legal obligation to do it without fatal flaws." The
court reiterated that it believed that the failure to file a
CQE by itself would not merit sanctions, but that the failure
to do so, when coupled with the discovery violations, the
dismissal of the complaint on the eve of trial, and Fort
Myer's subsequent motion seeking sanctions against the
Commission, had led the court to conclude that a sanctions
award against Fort Myer was appropriate. The court summarized
that "there has been a [Rule] 1-341 violation taking
place in its entirety, discovery violations, conduct of
counsel, lacking substantial justification." While the
court stated that there was "lack of substantial
justification, " it conceded that Fort Myer's
underlying claim "may be a cause of action in some other
court, some other day, for some other judge to decide."
The court explicitly declined to find that Fort Myer had
acted in bad faith.
hearing the court awarded $376, 597.68 to the Commission and
$248, 638.31 to URS - the total amounts requested by each.
The court incorporated its oral ruling in a written order
dated May 29, 2014, which included a finding that the
"conduct of Fort Myer in maintaining [its] case was
without substantial justification." The court clerk
entered two separate written documents, each entitled Notice
of Judgment, on June 2, 2014 - one memorializing the award in
favor of URS and the other the award in favor of the
of Claims Between the Commission and URS
meantime, the Commission and URS had continued to litigate
their claims against one another. The Circuit Court held a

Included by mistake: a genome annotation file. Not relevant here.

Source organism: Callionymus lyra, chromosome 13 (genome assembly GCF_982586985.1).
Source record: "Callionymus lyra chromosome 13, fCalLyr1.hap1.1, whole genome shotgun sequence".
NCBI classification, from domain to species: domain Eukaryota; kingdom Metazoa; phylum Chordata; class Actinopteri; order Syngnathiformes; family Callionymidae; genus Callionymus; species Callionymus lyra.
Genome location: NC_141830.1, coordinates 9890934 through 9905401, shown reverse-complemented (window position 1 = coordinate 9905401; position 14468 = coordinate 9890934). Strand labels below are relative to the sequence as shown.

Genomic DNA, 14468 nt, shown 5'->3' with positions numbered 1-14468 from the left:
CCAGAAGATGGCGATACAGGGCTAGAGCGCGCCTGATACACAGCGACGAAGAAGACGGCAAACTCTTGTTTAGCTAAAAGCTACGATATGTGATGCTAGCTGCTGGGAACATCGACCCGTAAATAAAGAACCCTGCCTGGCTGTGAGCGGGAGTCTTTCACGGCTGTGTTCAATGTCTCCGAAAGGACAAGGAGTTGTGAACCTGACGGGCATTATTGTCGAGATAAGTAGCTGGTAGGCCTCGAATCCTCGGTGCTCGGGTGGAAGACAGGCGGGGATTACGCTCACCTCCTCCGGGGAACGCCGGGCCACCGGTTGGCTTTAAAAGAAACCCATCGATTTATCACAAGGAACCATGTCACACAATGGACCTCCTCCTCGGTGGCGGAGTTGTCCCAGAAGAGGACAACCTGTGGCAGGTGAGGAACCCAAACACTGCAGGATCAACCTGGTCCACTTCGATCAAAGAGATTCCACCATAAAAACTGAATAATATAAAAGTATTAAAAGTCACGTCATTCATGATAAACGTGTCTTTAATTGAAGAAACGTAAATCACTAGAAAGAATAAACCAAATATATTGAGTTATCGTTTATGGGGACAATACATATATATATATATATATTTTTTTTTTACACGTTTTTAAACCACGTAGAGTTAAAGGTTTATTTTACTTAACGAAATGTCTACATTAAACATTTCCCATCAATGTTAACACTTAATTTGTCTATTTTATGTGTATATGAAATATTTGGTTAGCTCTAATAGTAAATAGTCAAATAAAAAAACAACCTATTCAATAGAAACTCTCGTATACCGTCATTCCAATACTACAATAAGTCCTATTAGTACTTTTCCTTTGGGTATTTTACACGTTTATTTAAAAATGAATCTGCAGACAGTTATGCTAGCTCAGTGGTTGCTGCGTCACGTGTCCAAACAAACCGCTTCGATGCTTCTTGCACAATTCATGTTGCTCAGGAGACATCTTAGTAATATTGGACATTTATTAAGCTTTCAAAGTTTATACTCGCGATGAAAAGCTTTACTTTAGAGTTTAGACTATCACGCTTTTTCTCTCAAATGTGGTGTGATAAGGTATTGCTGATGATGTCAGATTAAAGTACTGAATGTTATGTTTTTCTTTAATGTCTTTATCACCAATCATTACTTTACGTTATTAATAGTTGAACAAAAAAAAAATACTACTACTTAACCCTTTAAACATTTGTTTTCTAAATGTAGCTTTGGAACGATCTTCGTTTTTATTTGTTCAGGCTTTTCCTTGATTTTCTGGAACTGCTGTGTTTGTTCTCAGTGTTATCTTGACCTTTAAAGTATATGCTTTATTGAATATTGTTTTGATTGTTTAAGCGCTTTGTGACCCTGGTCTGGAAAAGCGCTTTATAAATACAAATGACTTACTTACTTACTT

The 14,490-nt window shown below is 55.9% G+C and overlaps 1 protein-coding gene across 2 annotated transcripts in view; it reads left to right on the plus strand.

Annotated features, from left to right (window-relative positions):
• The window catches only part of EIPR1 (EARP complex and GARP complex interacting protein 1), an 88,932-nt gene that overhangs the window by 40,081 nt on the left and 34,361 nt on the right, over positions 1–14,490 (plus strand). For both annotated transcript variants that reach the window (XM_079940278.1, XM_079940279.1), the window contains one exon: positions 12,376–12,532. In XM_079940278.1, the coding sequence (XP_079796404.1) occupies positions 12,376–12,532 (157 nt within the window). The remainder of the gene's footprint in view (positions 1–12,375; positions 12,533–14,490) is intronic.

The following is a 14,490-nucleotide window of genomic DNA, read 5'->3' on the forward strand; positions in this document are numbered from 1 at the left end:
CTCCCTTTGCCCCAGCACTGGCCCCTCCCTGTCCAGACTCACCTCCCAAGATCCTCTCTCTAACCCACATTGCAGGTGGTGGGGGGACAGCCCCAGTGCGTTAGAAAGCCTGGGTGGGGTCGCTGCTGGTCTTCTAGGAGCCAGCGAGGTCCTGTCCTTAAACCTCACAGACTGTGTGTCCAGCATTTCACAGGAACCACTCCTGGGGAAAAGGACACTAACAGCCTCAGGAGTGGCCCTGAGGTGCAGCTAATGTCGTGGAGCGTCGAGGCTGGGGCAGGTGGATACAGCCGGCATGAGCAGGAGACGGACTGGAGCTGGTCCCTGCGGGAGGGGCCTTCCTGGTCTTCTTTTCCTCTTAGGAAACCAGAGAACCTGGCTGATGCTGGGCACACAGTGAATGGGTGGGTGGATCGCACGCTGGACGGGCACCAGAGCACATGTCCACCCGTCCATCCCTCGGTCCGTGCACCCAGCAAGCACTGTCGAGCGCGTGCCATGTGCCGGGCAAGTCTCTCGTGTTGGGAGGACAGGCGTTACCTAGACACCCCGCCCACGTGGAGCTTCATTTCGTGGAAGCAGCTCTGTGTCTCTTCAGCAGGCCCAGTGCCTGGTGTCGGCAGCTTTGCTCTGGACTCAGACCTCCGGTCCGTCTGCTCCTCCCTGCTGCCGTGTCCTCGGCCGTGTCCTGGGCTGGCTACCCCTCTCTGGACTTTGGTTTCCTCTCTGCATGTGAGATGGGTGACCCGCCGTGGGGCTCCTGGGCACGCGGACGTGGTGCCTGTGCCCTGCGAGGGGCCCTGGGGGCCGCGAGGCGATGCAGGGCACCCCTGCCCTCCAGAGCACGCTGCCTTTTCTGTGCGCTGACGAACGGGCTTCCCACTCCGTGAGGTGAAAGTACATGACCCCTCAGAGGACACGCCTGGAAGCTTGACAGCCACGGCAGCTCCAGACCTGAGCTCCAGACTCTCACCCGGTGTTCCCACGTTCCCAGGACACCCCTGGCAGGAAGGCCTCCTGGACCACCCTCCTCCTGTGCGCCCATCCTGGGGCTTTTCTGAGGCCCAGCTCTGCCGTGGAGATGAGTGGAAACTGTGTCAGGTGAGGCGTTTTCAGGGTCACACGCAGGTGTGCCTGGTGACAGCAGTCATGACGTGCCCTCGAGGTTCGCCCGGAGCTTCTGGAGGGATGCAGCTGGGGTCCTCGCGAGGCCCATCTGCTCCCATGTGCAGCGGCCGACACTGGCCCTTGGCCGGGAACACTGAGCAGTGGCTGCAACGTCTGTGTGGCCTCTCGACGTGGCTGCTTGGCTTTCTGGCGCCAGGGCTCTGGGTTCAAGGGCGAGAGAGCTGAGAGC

bench trial on those claims on April 7 and 8, 2014. In an
Order and Opinion issued on May 5, 2014, the Circuit Court
decided in URS's favor on its counterclaim against the
Commission and found that the Commission owed URS $103, 420
with respect to the contract payments that the Commission had
withheld from URS. The clerk entered a separate document in
the record entitled Notice of Judgment in that amount.
same opinion, the Circuit Court also decided in the
Commission's favor on its third-party claim against URS
concerning the URS's contractual duty to defend the
Commission against Fort Myer's claims. The court did not
compute the amount of damages at that time or enter a
separate document incorporating its judgment.
months later, on December 18, 2014, the Circuit Court held a
hearing on the amount of damages owed by URS to the
Commission on the duty-to-defend claim. At that hearing,
the Circuit Court ruled from the bench that URS owed the
Commission $352, 355.68 on that claim. That judgment was
entered on the court's docket that same day in the
following words: "Court enters judgment in favor of the
defendant Maryland-National Capital Park and Planning
Commission against the defendant URS Corporation-Maryland in
the amount of three hundred fifty-two thousand, three hundred
fifty-five dollars and sixty ...